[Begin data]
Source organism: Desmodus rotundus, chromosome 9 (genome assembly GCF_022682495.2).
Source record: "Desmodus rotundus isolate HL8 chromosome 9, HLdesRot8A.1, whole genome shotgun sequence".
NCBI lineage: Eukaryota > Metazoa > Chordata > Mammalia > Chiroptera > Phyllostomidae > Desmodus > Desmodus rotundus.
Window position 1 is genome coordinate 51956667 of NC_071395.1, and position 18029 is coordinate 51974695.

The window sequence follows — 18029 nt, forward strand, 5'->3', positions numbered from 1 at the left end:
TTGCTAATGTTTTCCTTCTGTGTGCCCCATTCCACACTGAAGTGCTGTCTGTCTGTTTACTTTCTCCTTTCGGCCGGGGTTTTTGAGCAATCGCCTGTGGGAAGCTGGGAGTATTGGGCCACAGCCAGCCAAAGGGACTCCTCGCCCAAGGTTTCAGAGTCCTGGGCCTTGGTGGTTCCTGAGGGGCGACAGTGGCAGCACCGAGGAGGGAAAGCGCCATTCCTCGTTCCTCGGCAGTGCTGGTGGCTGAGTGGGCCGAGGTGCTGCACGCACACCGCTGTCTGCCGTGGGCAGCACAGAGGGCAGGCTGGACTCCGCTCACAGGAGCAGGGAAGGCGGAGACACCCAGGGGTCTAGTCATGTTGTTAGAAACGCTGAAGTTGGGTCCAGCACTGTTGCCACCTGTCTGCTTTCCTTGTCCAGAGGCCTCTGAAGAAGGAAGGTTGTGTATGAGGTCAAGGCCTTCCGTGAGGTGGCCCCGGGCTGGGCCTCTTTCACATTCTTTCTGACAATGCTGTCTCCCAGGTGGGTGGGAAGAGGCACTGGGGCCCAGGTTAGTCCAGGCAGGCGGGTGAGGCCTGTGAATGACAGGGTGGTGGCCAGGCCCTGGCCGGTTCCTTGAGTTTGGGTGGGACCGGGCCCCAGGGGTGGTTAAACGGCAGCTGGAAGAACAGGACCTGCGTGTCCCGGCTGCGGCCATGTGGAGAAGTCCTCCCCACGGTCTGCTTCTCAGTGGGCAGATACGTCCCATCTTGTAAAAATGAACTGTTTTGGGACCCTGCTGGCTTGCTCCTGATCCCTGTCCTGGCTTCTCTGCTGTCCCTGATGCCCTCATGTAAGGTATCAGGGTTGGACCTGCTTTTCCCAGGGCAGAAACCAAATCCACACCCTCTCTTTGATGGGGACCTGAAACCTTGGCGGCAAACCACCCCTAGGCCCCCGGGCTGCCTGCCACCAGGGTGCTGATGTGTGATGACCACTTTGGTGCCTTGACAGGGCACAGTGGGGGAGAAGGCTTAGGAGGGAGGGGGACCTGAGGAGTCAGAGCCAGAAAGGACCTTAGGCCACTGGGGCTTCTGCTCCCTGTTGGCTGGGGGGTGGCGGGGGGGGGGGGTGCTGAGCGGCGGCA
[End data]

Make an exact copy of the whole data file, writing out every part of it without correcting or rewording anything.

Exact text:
Source organism: Desmodus rotundus, chromosome 9 (genome assembly GCF_022682495.2).
Source record: "Desmodus rotundus isolate HL8 chromosome 9, HLdesRot8A.1, whole genome shotgun sequence".
NCBI lineage: Eukaryota > Metazoa > Chordata > Mammalia > Chiroptera > Phyllostomidae > Desmodus > Desmodus rotundus.
Window position 1 is genome coordinate 51956667 of NC_071395.1, and position 18029 is coordinate 51974695.

The window sequence follows — 18029 nt, forward strand, 5'->3', positions numbered from 1 at the left end:
TTGCTAATGTTTTCCTTCTGTGTGCCCCATTCCACACTGAAGTGCTGTCTGTCTGTTTACTTTCTCCTTTCGGCCGGGGTTTTTGAGCAATCGCCTGTGGGAAGCTGGGAGTATTGGGCCACAGCCAGCCAAAGGGACTCCTCGCCCAAGGTTTCAGAGTCCTGGGCCTTGGTGGTTCCTGAGGGGCGACAGTGGCAGCACCGAGGAGGGAAAGCGCCATTCCTCGTTCCTCGGCAGTGCTGGTGGCTGAGTGGGCCGAGGTGCTGCACGCACACCGCTGTCTGCCGTGGGCAGCACAGAGGGCAGGCTGGACTCCGCTCACAGGAGCAGGGAAGGCGGAGACACCCAGGGGTCTAGTCATGTTGTTAGAAACGCTGAAGTTGGGTCCAGCACTGTTGCCACCTGTCTGCTTTCCTTGTCCAGAGGCCTCTGAAGAAGGAAGGTTGTGTATGAGGTCAAGGCCTTCCGTGAGGTGGCCCCGGGCTGGGCCTCTTTCACATTCTTTCTGACAATGCTGTCTCCCAGGTGGGTGGGAAGAGGCACTGGGGCCCAGGTTAGTCCAGGCAGGCGGGTGAGGCCTGTGAATGACAGGGTGGTGGCCAGGCCCTGGCCGGTTCCTTGAGTTTGGGTGGGACCGGGCCCCAGGGGTGGTTAAACGGCAGCTGGAAGAACAGGACCTGCGTGTCCCGGCTGCGGCCATGTGGAGAAGTCCTCCCCACGGTCTGCTTCTCAGTGGGCAGATACGTCCCATCTTGTAAAAATGAACTGTTTTGGGACCCTGCTGGCTTGCTCCTGATCCCTGTCCTGGCTTCTCTGCTGTCCCTGATGCCCTCATGTAAGGTATCAGGGTTGGACCTGCTTTTCCCAGGGCAGAAACCAAATCCACACCCTCTCTTTGATGGGGACCTGAAACCTTGGCGGCAAACCACCCCTAGGCCCCCGGGCTGCCTGCCACCAGGGTGCTGATGTGTGATGACCACTTTGGTGCCTTGACAGGGCACAGTGGGGGAGAAGGCTTAGGAGGGAGGGGGACCTGAGGAGTCAGAGCCAGAAAGGACCTTAGGCCACTGGGGCTTCTGCTCCCTGTTGGCTGGGGGGTGGCGGGGGGGGGGGGTGCTGAGCGGCGGCA